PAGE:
Champaign County State’s Attorney: Pritzker Should Take Downstate Concerns To Heart
In a recent interview, Champaign County State’s Attorney Julia Rietz said any conversation about criminal justice reform in Illinois must include the concerns of those living outside of the Chicago area.
Rietz was appointed in November to newly inaugurated Gov. J.B. Pritzker’s Restorative Justice and Safe Communities Committee. The group is one of eight established after Pritzker won the governor’s seat on Nov. 6.
She said the committee, which includes state officials, criminal justice reform advocates and politicians from around the state, met several times late last year following Pritzker’s win against former governor Bruce Rauner.
Rietz, a Democrat, said the purpose of the committee was to provide the new administration with input as changes or reforms to the state’s criminal justice system are concerned.
“Whether that group will continue in the same fashion or not, we haven't really been told,” Rietz said. The Pritzker campaign did not return a request for comment.
Rietz said she brought two priorities to the table in discussions with committee members. First, she said, it was important to her that the new administration take into consideration the needs and concerns of downstate residents when it comes to law enforcement and prosecutorial policies.
“We have some different issues (than Chicago). We have some similarities. But we can't just let what's going on in Chicago with the Chicago Police Department, the issues that they face necessarily are not the same and shouldn't entirely run the conversation,” Rietz said.
She added that she also made an effort to represent victims’ needs in discussions about restorative justice.
“I think restorative justice can be misconstrued to focus on the needs of the offender,” she said. In actuality, Rietz said, restorative justice practices should involve both perpetrators and victims of crimes with the ultimate goal of restoring them both to the community.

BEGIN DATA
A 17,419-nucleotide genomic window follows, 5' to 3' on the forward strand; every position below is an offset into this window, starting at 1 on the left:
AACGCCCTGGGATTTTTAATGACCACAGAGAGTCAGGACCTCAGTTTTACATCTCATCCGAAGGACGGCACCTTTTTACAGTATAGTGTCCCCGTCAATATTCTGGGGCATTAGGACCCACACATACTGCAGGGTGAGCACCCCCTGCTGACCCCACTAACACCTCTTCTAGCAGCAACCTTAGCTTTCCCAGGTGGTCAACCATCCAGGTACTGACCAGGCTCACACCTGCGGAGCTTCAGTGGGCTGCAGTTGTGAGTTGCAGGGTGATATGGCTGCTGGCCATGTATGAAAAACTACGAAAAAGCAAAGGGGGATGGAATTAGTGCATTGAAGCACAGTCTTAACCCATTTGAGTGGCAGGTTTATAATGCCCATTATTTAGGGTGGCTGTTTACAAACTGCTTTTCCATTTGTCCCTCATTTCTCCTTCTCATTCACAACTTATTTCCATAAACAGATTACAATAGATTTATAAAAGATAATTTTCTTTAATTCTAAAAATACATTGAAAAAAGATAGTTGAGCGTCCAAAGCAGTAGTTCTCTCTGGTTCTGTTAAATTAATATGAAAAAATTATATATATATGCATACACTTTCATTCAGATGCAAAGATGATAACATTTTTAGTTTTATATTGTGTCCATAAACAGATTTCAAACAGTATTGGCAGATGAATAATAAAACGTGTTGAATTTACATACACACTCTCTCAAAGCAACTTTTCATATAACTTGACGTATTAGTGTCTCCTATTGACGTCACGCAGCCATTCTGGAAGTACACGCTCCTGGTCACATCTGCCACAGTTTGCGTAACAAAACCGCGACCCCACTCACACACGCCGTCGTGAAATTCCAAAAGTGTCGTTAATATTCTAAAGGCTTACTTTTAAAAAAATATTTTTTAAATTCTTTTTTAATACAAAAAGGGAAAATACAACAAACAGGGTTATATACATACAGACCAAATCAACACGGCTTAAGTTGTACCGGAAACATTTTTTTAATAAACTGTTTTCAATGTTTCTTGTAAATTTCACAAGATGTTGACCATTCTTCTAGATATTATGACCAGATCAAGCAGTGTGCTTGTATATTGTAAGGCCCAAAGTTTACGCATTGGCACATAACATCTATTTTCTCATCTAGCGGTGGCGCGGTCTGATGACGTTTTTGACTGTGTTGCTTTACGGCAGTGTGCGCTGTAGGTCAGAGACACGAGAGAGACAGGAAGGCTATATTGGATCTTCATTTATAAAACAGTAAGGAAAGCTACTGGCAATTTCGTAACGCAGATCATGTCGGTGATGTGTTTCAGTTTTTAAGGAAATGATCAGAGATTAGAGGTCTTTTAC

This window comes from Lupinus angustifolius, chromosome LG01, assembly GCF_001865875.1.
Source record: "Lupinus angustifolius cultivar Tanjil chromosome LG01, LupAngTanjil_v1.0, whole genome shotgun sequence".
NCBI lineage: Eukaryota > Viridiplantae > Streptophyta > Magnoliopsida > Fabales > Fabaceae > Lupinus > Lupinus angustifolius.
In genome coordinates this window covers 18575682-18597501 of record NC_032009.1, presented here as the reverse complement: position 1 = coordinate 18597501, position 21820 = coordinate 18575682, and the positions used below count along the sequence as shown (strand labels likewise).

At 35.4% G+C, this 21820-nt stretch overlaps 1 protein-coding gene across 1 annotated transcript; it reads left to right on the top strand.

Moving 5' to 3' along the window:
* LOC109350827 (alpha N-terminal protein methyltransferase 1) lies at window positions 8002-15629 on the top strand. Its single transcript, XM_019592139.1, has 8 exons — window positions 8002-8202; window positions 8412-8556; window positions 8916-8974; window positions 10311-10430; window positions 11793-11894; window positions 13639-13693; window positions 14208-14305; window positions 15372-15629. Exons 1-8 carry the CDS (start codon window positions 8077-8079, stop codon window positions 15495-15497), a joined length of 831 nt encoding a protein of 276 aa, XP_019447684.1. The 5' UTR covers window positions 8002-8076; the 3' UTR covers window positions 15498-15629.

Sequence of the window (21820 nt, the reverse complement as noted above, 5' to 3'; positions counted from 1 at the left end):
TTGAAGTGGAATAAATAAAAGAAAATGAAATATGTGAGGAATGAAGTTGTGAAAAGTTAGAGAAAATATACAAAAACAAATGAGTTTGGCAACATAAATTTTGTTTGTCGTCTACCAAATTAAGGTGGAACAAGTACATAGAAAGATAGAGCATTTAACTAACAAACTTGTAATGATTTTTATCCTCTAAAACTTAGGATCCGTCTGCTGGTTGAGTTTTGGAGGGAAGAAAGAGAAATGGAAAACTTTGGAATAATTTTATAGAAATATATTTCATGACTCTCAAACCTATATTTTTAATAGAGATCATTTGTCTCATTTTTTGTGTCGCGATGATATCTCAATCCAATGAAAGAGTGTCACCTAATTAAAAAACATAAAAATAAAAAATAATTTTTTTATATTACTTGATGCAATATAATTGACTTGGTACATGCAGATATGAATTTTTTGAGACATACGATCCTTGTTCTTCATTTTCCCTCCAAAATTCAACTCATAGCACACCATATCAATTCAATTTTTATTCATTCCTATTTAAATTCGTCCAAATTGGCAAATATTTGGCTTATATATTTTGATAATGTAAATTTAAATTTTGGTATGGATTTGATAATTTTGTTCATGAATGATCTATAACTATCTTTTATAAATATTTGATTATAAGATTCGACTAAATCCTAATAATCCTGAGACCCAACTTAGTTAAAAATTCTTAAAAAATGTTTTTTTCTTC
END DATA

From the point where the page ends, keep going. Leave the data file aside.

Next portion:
“It's supposed to be the offender is held responsible for his or her behavior and then given opportunities to restore him or herself to becoming a productive member of the community,” she said. “But also that the victim's needs are addressed and that the victim is restored somehow if that's at all possible — it's not always possible — but that the victim is involved in the process and their needs and concerns are acknowledged and addressed as well.”
In a press release announcing the formation of the committee, Pritzker describes the state and the nation’s criminal justice system as “broken.”
Rietz said she wouldn’t describe the system as “broken,” but as one that needs improvement.
"When it comes to dealing with individuals with mental health issues and with substance abuse issues, we find ourselves in the criminal justice system as a primary provider of care when that's really not our role,” she said. “And we're also really evolving as far as whether our role is punishment or whether it's rehabilitation, or whether it's some some combination of the two.”
Rietz said she’s happy Pritzker was elected as governor, and she sees potential for positive changes to the state’s criminal justice system under his administration.
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